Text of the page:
If you think managing a hotel is hard, try asking this gentleman. He leads two luxury properties.
Tom Meyer is managing director of the 32-suite Raffles and 280-room Fairmont Makati, which had their soft-opening in December, and has 400 people under him.
He came onboard during late stages of the pre-opening phase. Ideally, top positions are occupied two years prior to better oversee the development of the property. Time was obviously not on his side but being flexible enabled him to fast-track two years-worth of work within a mere span of five months. It was an ability he gained from his experience in the industry.
Before joining Fairmont Raffles Hotels International (FRHI), which owns Raffles and Fairmont, he was with the InterContinental Hotels Group (IHG) for two decades. This was where he honed his expertise.
Meyer was first employed at InterContinental Hamburg in 1982, working his way up to become assistant F&B manager. He then moved to other properties within the group and held progressive posts: F&B manager in Sydney, F&B director in Singapore, executive assistant manager in Manila, resident manager in Singapore, and hotel manager in Hong Kong. His last stint prior to FRHI was area general manager of IHG in Bali.
Benefit from two-in-one
The concept of using a building for mixed purposes is not new albeit it is the first time such a strategy has been done in Makati. Meyer emphasized the marketing advantage of such a set-up.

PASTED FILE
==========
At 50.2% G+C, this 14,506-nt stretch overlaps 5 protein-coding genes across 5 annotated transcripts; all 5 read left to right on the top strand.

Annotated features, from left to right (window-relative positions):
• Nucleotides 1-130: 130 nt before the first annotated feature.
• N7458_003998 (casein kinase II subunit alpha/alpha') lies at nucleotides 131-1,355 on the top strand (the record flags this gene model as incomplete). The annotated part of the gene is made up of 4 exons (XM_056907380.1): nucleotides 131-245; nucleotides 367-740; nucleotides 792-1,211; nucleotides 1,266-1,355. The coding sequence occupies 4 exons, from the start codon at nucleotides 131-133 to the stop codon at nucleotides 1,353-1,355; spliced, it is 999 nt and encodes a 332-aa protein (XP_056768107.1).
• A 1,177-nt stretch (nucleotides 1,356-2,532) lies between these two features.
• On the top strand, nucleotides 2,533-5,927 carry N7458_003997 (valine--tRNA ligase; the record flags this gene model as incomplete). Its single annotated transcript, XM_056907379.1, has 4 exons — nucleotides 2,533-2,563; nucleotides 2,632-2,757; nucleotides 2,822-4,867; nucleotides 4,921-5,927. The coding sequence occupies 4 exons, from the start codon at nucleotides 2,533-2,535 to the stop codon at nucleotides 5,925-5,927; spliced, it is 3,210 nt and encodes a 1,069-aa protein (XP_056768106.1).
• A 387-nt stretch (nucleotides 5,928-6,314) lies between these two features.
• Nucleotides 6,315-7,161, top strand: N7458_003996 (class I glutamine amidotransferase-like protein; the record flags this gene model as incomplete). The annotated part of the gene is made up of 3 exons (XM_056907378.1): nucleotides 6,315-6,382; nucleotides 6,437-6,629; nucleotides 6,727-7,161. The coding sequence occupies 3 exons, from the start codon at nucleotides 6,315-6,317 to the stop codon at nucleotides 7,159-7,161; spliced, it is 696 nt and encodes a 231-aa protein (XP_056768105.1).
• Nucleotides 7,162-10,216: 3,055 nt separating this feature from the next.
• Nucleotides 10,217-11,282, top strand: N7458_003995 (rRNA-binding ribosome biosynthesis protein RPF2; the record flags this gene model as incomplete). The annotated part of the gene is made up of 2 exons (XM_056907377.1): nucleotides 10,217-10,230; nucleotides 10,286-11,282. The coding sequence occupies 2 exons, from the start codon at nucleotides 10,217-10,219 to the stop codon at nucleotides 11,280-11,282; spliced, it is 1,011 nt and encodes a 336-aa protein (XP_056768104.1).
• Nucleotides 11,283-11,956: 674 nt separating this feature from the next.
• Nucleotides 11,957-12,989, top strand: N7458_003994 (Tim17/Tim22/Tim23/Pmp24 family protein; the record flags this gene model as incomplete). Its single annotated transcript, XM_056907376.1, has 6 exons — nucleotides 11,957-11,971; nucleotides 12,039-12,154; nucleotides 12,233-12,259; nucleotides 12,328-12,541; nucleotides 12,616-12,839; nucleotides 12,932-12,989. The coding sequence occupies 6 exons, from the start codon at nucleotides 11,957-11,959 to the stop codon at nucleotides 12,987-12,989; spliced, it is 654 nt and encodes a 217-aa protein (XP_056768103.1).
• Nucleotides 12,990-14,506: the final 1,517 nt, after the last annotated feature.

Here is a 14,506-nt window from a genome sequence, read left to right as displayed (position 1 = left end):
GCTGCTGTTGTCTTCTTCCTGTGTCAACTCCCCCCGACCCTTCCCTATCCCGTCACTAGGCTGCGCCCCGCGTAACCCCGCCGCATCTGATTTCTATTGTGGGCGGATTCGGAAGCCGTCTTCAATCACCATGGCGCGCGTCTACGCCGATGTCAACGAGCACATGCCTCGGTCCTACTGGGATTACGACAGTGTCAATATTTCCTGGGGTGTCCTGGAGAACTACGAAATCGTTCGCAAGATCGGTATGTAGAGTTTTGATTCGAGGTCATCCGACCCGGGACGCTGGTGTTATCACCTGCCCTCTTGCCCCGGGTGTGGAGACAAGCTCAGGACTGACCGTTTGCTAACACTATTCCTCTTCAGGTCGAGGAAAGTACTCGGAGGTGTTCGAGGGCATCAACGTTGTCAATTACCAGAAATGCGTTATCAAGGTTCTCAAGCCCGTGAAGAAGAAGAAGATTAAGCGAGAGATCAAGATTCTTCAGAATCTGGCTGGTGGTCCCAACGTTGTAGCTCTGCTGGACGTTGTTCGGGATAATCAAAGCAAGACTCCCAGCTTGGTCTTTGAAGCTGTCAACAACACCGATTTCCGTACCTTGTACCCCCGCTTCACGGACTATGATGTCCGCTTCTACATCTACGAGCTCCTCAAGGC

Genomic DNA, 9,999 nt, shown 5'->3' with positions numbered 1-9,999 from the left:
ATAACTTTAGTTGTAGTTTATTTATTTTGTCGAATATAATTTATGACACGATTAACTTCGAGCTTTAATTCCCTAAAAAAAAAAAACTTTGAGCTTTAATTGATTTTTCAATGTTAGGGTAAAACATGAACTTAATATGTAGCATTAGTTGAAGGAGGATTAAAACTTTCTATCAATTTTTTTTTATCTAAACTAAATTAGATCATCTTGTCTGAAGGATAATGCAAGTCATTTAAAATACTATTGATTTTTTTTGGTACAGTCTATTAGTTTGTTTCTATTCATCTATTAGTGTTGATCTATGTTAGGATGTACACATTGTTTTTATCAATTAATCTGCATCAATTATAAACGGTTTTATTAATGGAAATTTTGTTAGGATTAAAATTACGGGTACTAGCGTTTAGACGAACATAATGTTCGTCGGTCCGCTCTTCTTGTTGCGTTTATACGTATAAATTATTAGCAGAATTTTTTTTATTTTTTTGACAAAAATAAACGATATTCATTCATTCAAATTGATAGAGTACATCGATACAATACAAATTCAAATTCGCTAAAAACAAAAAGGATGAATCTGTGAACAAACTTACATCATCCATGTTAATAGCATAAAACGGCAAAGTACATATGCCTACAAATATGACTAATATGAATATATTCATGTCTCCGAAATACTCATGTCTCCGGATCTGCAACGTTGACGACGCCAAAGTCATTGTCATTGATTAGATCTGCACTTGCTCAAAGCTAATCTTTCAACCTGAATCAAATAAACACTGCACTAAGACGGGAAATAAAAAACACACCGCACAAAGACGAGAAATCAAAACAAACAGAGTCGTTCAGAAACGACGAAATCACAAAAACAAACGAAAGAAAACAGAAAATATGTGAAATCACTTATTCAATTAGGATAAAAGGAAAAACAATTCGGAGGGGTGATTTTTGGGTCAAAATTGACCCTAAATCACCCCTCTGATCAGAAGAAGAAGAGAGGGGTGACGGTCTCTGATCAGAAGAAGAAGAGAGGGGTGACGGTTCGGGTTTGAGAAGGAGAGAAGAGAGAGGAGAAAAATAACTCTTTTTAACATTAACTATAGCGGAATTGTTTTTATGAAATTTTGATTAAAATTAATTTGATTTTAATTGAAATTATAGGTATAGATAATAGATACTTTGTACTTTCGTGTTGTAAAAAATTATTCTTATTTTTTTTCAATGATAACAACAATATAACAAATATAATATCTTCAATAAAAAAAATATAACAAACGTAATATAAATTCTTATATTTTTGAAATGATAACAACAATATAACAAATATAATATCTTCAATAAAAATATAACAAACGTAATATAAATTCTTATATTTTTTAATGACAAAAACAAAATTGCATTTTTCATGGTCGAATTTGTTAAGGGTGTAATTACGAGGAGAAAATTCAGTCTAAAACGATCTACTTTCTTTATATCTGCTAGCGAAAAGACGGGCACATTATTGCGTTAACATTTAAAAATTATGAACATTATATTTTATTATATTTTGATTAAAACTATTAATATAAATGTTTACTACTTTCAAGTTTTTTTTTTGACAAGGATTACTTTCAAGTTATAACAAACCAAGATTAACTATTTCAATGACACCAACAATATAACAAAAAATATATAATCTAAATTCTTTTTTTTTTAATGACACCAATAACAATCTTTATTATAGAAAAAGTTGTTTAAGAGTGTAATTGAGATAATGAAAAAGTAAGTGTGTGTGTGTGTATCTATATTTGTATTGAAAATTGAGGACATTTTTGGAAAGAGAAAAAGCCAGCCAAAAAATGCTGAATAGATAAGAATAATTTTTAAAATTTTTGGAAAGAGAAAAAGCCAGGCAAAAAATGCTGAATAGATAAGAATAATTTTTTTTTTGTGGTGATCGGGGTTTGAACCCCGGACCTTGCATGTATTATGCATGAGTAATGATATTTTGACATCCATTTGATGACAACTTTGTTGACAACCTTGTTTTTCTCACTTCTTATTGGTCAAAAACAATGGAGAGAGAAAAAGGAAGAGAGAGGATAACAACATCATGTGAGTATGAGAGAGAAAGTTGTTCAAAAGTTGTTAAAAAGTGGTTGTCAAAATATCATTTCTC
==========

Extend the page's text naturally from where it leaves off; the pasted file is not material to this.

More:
“What it does is that it gives many parts to our business. Having three products within our building gives us an incredible selection of segments for our business. If you’re coming here as a leisure traveler, a corporate traveler, or a project, we can address each of those segments,” he told HNM.
Filipino talent in the luxe ingredient
Building two hotels with the promise of a luxe experience to its guests requires more than fancy interior and sophisticated cutleries. Meyer’s management has high regard for the Filipino talent and believes it can sustain its positioning by focusing on people.
They did just that during the very popular recruitment period in mid-2012, when at least 5,000 job aspirants lined up to give their resumes and be interviewed. Hotel manager, James Bevans, who came in with Meyer, related how the situation was so crowded that even the managing director needed to step in to help in the crowd control.
Meyer related a test disguised as a gimmick that management tried during the application process.”The human resources offered people to go to the front of the queue instead of the back. All they had to do was to perform or dance,” he said.
Bevans remembered how one sang so badly that he singled the applicant out from the talent-showing posse to make her stop. This particular lady was among the 400 who were accepted.
“You’ll be amazed how many people got up and sang. If you have the skills to get up and sing in front of five or six hundred [people], you can probably serve a good cup of coffee,” said Meyer.